According to the US Fifth Fleet, based in the Persian Gulf, the drone hit debris during its accession leading to major damage to its port side. The Hawk systems are believed to have either been flown into Libya or taken by sea. The incident is thought to have caused at least $ 2 million (£1.5 million) in damage to the unmanned ship. This is classed as a category of Class A mishap.
The navy didn’t give a specific price tag for the repairs – but it is reported they paid $ 23 million (£17 million) for the drone, which is one of the navy’s most advanced and costly unmanned aerial vehicles.
However, according to USNI, its current value is $ 180 million (£135 million).
In a statement released on Thursday, the US navy said an RQ-4A Broad Area Maritime Surveillance Demonstrator (BAMS-D) “struck foreign object debris (FOD) during takeoff while supporting operations in the U.S. Fifth Fleet area of responsibility” on November 26.
No personnel were injured, but the incident “resulted in damage to the port side of the aircraft”.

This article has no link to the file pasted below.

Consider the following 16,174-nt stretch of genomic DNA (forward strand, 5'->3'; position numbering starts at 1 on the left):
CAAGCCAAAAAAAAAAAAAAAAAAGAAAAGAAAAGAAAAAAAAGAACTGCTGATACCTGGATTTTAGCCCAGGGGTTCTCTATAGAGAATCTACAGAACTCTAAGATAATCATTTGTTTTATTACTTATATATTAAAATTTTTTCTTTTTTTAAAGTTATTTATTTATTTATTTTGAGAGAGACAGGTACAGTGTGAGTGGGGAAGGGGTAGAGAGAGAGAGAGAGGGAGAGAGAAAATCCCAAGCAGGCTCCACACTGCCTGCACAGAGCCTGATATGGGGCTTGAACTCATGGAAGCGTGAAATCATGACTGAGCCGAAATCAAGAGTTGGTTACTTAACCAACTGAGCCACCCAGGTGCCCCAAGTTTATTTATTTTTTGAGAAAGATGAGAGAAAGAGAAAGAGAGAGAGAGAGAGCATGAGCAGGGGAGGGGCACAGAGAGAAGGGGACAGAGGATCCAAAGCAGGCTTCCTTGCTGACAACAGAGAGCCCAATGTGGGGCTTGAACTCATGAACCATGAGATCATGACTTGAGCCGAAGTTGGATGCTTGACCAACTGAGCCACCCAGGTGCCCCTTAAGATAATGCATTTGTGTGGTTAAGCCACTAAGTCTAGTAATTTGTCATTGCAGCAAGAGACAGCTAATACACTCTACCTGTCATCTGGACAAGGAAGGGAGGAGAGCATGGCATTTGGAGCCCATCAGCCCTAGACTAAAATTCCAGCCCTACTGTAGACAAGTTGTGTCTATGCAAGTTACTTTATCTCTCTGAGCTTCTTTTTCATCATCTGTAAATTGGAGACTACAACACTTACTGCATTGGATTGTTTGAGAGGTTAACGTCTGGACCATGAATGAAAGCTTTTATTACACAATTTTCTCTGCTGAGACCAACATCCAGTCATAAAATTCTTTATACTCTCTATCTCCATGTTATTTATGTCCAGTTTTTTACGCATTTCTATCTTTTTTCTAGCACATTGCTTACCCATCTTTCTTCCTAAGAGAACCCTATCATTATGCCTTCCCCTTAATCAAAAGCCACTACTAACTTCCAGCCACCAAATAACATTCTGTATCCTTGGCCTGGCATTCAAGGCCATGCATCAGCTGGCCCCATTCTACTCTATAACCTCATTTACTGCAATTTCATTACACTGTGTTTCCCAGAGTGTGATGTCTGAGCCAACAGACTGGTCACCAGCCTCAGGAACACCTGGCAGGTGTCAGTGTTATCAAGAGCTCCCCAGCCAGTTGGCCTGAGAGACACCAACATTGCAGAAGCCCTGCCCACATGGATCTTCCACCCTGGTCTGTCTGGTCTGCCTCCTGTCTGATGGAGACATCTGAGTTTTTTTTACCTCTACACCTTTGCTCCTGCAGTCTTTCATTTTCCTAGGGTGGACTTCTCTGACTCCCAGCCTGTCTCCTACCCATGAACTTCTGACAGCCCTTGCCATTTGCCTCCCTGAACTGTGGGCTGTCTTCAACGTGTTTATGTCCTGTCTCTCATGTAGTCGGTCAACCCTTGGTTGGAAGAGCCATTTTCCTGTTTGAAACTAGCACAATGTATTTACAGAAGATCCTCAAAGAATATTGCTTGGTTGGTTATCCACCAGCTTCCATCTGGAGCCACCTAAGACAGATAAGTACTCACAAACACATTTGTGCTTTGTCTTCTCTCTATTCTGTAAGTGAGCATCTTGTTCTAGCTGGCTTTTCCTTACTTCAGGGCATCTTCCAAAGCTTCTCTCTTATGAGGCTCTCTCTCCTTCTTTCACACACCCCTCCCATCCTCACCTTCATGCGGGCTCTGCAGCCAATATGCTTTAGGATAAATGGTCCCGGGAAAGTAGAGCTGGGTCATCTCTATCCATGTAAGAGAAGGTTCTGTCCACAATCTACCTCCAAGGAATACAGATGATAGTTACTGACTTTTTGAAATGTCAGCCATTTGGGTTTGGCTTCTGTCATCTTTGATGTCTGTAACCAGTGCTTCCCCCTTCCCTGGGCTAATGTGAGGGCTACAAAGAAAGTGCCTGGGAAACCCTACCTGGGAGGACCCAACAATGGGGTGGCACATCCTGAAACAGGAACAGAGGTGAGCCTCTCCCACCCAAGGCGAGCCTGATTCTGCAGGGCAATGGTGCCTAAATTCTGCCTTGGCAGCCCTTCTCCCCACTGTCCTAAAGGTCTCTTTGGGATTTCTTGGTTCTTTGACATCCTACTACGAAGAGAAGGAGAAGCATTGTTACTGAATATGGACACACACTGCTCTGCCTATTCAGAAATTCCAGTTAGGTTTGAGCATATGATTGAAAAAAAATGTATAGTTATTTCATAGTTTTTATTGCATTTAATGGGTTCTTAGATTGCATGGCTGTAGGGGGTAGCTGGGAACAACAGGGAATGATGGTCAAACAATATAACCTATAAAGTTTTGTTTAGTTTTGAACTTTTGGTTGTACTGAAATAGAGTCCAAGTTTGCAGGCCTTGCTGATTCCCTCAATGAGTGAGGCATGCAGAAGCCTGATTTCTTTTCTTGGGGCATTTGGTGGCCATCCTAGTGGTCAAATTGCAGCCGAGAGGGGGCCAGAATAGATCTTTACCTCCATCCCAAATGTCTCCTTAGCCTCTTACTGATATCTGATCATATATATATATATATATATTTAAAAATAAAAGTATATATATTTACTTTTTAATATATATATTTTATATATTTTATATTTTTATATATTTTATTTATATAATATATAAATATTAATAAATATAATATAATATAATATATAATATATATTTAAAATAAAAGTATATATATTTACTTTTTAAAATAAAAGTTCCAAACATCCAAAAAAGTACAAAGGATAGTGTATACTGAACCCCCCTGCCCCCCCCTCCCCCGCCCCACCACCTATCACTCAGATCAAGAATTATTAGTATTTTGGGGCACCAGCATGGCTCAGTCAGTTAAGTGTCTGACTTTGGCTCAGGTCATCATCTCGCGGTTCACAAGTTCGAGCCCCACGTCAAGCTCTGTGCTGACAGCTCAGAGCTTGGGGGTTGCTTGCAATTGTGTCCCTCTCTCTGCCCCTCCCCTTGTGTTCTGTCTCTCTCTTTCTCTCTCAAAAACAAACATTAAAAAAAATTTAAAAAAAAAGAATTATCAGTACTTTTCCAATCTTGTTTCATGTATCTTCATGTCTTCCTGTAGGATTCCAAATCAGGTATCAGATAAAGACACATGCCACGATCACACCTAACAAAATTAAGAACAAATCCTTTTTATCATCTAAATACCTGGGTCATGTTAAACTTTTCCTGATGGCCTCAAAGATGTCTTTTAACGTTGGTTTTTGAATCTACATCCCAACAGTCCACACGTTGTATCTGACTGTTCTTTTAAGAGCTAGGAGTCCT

The US navy had modified five of the drone models, also known as Global Hawks.
They do not fly from a carrier and have a 130-foot wingspan.
They can remain in flight for up to 30 hours, potentially covering around 9,000 miles, hitting 65,000 feet in height.
One of the drones was shot down by Iran’s Revolutionary Guard in June, in circumstances which are still contested.
READ MORE: Iran threatened with ‘decisive’ action as militia attacks increase
This left the navy with only two more its original fleet, according to Newsweek.
The magazine reported that the Pentagon was having second thoughts about the drones, and that the US air force was looking to retire 21 of its own 35 RQ-4 Global Hawks.
The news comes as the relations between the US and Iran tipped boiling point as Iran confirmed wide scale air drills, simulating a potential aerial invasion, were held across an area roughly the same size as California in the northern province of Semnan.
Iranian Army Air Defence Brigadier General Alireza Sabahifard told Newsweek his forces will “practice the toughest and most realistic combat conditions” and that the war games would take place especially in the Strait of Hormuz.